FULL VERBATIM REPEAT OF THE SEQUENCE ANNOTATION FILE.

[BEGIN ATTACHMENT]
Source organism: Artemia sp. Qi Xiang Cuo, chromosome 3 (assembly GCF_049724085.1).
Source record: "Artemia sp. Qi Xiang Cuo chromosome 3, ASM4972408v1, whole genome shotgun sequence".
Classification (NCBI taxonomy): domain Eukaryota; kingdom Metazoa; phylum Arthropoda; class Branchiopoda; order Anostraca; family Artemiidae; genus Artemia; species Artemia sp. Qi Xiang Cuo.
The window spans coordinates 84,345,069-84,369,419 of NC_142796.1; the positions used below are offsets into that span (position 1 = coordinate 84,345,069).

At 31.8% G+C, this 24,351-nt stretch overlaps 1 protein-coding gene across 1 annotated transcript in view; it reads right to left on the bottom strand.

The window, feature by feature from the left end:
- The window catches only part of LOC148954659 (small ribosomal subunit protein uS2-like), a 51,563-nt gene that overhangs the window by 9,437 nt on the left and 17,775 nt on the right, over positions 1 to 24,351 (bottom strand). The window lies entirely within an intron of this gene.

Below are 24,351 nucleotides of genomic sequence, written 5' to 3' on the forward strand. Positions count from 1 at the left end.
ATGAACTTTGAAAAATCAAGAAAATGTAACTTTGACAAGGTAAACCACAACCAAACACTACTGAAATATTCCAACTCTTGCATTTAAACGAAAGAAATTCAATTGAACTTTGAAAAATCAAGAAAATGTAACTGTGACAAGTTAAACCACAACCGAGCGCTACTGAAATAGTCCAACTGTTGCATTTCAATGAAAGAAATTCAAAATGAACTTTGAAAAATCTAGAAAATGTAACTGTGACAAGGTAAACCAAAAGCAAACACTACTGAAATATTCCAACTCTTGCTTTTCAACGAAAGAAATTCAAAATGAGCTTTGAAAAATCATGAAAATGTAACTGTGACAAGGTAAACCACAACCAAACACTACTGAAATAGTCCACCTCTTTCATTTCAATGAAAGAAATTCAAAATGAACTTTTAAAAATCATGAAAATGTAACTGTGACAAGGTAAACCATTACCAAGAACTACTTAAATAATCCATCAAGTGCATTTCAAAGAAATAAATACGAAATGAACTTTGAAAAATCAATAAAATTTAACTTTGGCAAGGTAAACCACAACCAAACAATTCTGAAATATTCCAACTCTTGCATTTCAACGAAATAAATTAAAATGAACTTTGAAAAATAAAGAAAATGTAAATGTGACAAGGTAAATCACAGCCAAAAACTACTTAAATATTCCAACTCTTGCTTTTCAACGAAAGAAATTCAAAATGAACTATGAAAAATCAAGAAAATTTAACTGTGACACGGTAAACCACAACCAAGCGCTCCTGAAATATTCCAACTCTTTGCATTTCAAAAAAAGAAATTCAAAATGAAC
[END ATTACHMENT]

Source organism: Artemia sp. Qi Xiang Cuo, chromosome 3 (assembly GCF_049724085.1).
Source record: "Artemia sp. Qi Xiang Cuo chromosome 3, ASM4972408v1, whole genome shotgun sequence".
Classification (NCBI taxonomy): domain Eukaryota; kingdom Metazoa; phylum Arthropoda; class Branchiopoda; order Anostraca; family Artemiidae; genus Artemia; species Artemia sp. Qi Xiang Cuo.
The window spans coordinates 84,345,069-84,369,419 of NC_142796.1; the positions used below are offsets into that span (position 1 = coordinate 84,345,069).

At 31.8% G+C, this 24,351-nt stretch overlaps 1 protein-coding gene across 1 annotated transcript in view; it reads right to left on the bottom strand.

The window, feature by feature from the left end:
- The window catches only part of LOC148954659 (small ribosomal subunit protein uS2-like), a 51,563-nt gene that overhangs the window by 9,437 nt on the left and 17,775 nt on the right, over positions 1 to 24,351 (bottom strand). The window lies entirely within an intron of this gene.

Below are 24,351 nucleotides of genomic sequence, written 5' to 3' on the forward strand. Positions count from 1 at the left end.
ATGAACTTTGAAAAATCAAGAAAATGTAACTTTGACAAGGTAAACCACAACCAAACACTACTGAAATATTCCAACTCTTGCATTTAAACGAAAGAAATTCAATTGAACTTTGAAAAATCAAGAAAATGTAACTGTGACAAGTTAAACCACAACCGAGCGCTACTGAAATAGTCCAACTGTTGCATTTCAATGAAAGAAATTCAAAATGAACTTTGAAAAATCTAGAAAATGTAACTGTGACAAGGTAAACCAAAAGCAAACACTACTGAAATATTCCAACTCTTGCTTTTCAACGAAAGAAATTCAAAATGAGCTTTGAAAAATCATGAAAATGTAACTGTGACAAGGTAAACCACAACCAAACACTACTGAAATAGTCCACCTCTTTCATTTCAATGAAAGAAATTCAAAATGAACTTTTAAAAATCATGAAAATGTAACTGTGACAAGGTAAACCATTACCAAGAACTACTTAAATAATCCATCAAGTGCATTTCAAAGAAATAAATACGAAATGAACTTTGAAAAATCAATAAAATTTAACTTTGGCAAGGTAAACCACAACCAAACAATTCTGAAATATTCCAACTCTTGCATTTCAACGAAATAAATTAAAATGAACTTTGAAAAATAAAGAAAATGTAAATGTGACAAGGTAAATCACAGCCAAAAACTACTTAAATATTCCAACTCTTGCTTTTCAACGAAAGAAATTCAAAATGAACTATGAAAAATCAAGAAAATTTAACTGTGACACGGTAAACCACAACCAAGCGCTCCTGAAATATTCCAACTCTTTGCATTTCAAAAAAAGAAATTCAAAATGAAC